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Published: March 30th 2011
Now all our plans were in place it was time for some chillout time. We jumped on a bemo (small bus) and headed to Pintu Kotu a small bay about half an hours drive from the city. After waiting for an hour at in the bemo station gradually waiting for the bemo to fill up with locals and their shopping - namely huge washing up bowls filled with wet fish, produce and other evil smelling stuff we set off. There was barely an inch of spare space. Ten minutes into the journey, the driver who was chain smoking, pulled over and loaded two huge platic containers of petrol into the open bus doorway, petrol was leaking from the caps and hot ash was dropping onto it from the cigarette precariously balanced on his bottom lip as he yelled instuctions to make a space. Fortunately we arrived at Kota Pintu without getting blown up.
The little cove was pleasant with a shingle beach and rocky edge into the sea. Once in the sea we discovered how beautifully clear and warm it was with decent coral. I felt a little bit consious at first as I entered the sea in my bikini
as the locals were all fully dressed in the sea. However they turned out to be so friendly that I soon felt at ease but did cover up as soon as I was back on the beach as I could feel many pairs of eyes on me.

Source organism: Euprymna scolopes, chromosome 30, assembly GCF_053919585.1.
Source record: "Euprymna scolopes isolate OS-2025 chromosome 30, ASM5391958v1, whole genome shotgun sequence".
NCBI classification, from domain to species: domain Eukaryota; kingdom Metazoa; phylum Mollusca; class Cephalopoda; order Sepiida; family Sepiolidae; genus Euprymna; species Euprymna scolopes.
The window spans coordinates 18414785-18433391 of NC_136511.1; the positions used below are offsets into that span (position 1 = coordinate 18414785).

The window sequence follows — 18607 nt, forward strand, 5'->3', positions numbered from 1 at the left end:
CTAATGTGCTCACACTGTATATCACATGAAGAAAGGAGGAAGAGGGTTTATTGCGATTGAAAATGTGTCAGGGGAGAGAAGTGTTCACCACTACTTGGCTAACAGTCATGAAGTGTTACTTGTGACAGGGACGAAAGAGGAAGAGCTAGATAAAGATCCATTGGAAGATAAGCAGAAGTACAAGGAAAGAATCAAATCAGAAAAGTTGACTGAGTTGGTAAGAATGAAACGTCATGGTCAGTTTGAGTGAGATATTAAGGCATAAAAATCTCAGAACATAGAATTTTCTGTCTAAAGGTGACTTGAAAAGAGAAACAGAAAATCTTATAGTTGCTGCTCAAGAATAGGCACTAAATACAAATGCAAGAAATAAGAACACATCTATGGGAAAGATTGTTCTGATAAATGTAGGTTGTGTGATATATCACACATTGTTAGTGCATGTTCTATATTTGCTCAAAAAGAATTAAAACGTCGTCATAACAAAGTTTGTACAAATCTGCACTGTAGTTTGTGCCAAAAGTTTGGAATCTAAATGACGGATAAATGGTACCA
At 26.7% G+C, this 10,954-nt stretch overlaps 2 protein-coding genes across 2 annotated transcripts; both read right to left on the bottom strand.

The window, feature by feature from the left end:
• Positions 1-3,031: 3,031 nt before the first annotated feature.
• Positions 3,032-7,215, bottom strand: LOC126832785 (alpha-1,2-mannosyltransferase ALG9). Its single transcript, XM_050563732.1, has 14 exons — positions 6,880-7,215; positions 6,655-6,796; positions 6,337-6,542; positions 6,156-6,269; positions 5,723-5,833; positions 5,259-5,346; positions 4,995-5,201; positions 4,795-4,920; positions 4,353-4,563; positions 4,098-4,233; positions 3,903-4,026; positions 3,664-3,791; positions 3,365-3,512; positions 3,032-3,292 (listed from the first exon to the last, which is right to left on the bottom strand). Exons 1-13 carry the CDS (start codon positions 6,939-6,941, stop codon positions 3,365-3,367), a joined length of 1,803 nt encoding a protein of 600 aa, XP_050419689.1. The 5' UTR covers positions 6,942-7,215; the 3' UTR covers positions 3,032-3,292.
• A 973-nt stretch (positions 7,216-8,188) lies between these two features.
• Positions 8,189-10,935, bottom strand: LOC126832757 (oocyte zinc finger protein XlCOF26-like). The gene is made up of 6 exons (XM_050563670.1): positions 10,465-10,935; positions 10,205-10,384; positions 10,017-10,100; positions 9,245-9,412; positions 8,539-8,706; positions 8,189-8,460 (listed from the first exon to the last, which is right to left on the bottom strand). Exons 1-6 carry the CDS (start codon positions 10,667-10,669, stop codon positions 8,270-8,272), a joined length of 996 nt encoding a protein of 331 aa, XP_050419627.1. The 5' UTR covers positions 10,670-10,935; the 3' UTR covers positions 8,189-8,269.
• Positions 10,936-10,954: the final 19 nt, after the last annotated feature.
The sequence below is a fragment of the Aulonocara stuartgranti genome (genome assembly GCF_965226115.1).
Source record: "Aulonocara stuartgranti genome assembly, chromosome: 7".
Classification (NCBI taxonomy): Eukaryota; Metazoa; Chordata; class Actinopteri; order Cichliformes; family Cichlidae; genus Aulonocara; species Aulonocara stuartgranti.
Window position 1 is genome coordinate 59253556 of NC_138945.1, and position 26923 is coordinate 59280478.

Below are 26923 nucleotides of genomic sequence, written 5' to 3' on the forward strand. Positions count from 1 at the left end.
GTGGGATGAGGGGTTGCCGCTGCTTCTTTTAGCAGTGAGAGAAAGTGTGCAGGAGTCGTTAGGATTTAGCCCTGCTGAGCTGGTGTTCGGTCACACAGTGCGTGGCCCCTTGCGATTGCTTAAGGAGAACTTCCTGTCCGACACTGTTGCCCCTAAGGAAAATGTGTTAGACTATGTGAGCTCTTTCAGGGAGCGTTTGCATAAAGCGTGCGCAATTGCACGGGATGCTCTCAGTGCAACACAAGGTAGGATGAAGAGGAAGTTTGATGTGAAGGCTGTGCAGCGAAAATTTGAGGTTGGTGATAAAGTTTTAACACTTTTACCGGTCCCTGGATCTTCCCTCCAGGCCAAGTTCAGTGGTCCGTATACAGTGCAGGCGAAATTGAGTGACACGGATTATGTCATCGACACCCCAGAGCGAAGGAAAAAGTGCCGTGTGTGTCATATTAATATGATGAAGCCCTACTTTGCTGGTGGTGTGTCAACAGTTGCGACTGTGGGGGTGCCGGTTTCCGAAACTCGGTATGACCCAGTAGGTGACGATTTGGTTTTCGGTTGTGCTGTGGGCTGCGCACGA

One family approached us and asked for photos, soon the whole family became involved. They asked where we were from and when we replied 'England' they danced up and down in delight, the little cafe owner explained that we were the first English ever to visit Kota Pintu.
When it came time to leave, they called us to leave them in their bemo, it turned out there were only four bemos a day doing that run so we could have had hours to wait. There were fourteen of them so it was a tight squeeze made worse by the fact that music was playing so loud that the seats were vibrating! In Ambon town we got off the bemo and said our goodbyes as they carried on into Halong their home town. The'd made us feel like celebrities.
On Sunday we jumped on a bemo in the same direction but
got off at Namalattu another beach good for snorkelling. As it was early we almost had the beach to ourselves it wasn't as pretty as Kota Pintu but under the sea was a different story the coral was beautiful. By lunch time the beach had really filled up with locals. They all seemed to have loads of children and they were all in the sea - again fully clothed.
As we were packing up to leave a girl around eighteen years old approached us and began speaking in English, again we were the only Europeans, when she learned we were English she too jumped up and down with joy as if she couldn't believe her ears. Four more friends joined her and began practising their English, they were quite good too and helped us with information on how to get to Saparua, our intended destination the next day. We had tried in vain the previous day but failed to find out anything concrete so this was great.
We all travelled back on the bemo together and once again treated like celebrities
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